An investigation is underway with police working to confirm if two students were behind the alleged morbid plan.
"Some students knew beforehand and still consumed the cookies", Doroshov said.
He added, "I have not heard of anyone getting sick or anybody being harmed as far as physically, physiologically by this".
He admitted he was unaware as to whether baking human remains into food could be considered an actual crime, noting that it would "probably take some legal debate to figure out".
Police in Davis, Calif., are investigating reports of students who allegedly baked one of their grandparent's ashes into a batch of cookies and then fed the treats to their fellow classmates.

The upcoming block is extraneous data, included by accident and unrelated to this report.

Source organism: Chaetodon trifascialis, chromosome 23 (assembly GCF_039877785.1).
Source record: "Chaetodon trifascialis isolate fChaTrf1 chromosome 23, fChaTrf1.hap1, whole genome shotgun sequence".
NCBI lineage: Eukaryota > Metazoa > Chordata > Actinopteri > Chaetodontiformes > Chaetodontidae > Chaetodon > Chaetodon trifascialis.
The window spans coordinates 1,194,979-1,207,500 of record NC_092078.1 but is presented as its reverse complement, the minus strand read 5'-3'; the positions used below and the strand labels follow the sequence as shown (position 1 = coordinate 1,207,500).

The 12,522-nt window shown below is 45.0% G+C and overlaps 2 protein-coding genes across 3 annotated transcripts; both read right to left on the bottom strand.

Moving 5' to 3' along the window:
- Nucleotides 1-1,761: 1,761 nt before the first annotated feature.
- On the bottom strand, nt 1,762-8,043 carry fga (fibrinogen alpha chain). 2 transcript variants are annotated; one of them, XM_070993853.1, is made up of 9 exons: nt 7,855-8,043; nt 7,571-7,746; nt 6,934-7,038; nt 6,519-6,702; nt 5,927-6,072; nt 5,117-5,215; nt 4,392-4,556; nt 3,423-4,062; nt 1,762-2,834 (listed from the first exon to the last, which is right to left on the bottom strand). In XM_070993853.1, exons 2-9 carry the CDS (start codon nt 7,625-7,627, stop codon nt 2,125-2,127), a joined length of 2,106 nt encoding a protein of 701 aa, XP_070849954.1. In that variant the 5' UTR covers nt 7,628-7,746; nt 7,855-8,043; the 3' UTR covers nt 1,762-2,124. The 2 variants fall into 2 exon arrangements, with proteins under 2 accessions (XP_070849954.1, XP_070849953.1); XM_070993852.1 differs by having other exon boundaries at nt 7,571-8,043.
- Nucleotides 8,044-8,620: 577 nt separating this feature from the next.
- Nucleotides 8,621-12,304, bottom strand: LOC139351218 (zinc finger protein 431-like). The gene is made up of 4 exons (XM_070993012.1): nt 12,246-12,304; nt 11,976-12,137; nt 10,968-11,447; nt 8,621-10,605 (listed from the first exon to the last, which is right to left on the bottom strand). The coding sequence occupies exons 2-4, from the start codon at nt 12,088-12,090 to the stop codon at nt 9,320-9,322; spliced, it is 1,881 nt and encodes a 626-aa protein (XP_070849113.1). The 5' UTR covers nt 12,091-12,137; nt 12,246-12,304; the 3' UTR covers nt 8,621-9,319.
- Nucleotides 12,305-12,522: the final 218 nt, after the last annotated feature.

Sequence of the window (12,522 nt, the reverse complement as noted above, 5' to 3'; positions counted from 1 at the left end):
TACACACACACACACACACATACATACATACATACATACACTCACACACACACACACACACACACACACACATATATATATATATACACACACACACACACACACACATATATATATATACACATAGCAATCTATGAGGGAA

However, according to Doroshov, the allegations are based on multiple student reports.
There have been plenty of cases of students bringing pot-laced cookies to school, but cremated remain cookies is a new one.
Knox said the girl, who was not identified by authorities, previously offered him some ashes if he swapped desks with another student in their class.
"That's just gross", said one Boston-area 19-year-old to LifeZette of the seemingly Halloween-themed cookies.
"We're letting the school handle the matter with the juveniles and the families", Lt. Paul Doroshov of the Davis Police Department told HuffPost.
But, Doroshov cautioned, because of the students' ages, charges weren't likely and the police were instead looking to work with the school district in favor of an equitable solution. "We're gonna let the school lead on the disposition of this case".
"It involves juveniles so there's various options as to what can be done with it", he said.
The principal, Tyler Millsap, told parents in a letter that the students were remorseful and that "this is now a personal family matter". "I was upset that I wasn't even notified", said the boy's mother.